The board of Westpac decided to reduce the dividend by 15% to $0.80 per share. It seems quite certain that the next half-year dividend will be something like $0.80 per share as well. That means the next 12 months of dividends could amount to a grossed-up dividend yield of 8.2%. Not bad.
But it’s not as attractive as it was at the start of the year when the share price was lower and the dividend was higher.
However, resources giant BHP now could claim to be a better option for dividends. Excluding special dividends, it currently has a trailing grossed-up dividend yield of 7.5%.
Westpac’s yield may be about 10% higher at the moment, but the bank’s dividend could potentially be cut again in FY20. BHP’s dividend has increased each year since 2016 and some analysts think there could be another ordinary dividend increase from BHP in FY20.
I’d rather have a quite-high dividend that’s rising rather than a very-high yield that’s falling.
BHP offers a different earnings profile to the banks. The big four ASX banks such as Westpac are linked to the strength of the Australian economy whereas the BHP’s earnings are linked to commodity prices. I like BHP’s diverse operations of iron, petroleum, copper, coal and potash. As resources companies go, BHP is a decent option.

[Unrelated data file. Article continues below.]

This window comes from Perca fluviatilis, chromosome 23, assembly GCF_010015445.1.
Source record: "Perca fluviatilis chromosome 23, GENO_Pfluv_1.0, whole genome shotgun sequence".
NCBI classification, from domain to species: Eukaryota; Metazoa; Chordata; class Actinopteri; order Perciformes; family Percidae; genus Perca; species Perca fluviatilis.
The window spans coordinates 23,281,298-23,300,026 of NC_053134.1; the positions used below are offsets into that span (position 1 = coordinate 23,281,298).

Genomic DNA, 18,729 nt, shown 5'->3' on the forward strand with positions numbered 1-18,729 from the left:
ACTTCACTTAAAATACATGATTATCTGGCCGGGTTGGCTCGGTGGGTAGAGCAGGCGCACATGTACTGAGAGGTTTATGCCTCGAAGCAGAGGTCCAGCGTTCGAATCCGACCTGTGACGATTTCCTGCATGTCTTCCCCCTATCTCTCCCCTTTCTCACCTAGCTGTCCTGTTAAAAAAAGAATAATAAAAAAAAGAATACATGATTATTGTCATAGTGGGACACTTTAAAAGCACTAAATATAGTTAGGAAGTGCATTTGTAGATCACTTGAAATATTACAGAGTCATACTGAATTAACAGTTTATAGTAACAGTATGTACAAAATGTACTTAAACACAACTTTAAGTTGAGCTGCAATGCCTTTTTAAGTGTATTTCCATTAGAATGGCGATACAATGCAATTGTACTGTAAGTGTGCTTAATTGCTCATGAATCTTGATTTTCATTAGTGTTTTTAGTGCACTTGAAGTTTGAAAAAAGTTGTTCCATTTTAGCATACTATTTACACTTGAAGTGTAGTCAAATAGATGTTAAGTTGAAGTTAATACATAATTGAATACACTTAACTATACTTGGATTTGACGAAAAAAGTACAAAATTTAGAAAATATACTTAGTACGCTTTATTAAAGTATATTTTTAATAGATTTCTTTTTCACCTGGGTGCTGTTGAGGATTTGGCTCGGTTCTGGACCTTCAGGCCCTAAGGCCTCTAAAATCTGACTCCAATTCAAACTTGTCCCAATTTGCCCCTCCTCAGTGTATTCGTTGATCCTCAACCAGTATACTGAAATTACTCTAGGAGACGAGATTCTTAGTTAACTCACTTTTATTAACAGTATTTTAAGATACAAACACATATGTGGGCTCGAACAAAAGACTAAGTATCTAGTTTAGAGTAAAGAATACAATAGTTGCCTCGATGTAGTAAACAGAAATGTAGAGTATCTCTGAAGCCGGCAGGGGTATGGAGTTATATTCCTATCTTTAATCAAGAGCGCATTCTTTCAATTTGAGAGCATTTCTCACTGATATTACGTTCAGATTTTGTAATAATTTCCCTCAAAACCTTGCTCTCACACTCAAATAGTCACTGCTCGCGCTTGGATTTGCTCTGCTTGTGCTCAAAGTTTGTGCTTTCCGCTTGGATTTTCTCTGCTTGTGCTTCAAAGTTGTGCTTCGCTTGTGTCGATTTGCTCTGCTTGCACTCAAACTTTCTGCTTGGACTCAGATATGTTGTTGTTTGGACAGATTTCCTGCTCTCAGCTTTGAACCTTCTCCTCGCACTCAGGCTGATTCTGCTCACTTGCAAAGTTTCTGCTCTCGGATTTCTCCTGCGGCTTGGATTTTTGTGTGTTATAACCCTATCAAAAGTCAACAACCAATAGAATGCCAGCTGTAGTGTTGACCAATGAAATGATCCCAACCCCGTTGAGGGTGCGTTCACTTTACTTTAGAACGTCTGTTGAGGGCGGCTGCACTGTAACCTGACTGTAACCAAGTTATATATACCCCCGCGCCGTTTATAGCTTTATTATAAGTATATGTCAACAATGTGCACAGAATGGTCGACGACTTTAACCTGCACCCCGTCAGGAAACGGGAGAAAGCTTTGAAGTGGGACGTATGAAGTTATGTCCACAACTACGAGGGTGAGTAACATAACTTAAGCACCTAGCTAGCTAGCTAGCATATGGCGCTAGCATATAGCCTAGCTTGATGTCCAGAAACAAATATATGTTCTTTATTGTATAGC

However, resource businesses can have their own problems when demand plummets. BHP’s dividend dropped over 75% from 2015 to 2016.
Westpac’s dividend is clearly nowhere near as safe as some investors thought. But BHP is not exactly a fortress either. If I were to buy BHP it would definitely be different to my other dividend shares, but resource businesses can’t really offer income security.
It’s top dividend stocks like these that have the reliable profit and good income yields that could prove to be much wiser dividend buys compared to Westpac and BHP.
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Motley Fool contributor Tristan Harrison has no position in any of the stocks mentioned. The Motley Fool Australia has no position in any of the stocks mentioned. We Fools may not all hold the same opinions, but we all believe that considering a diverse range of insights makes us better investors. The Motley Fool has a disclosure policy. This article contains general investment advice only (under AFSL 400691). Authorised by Scott Phillips.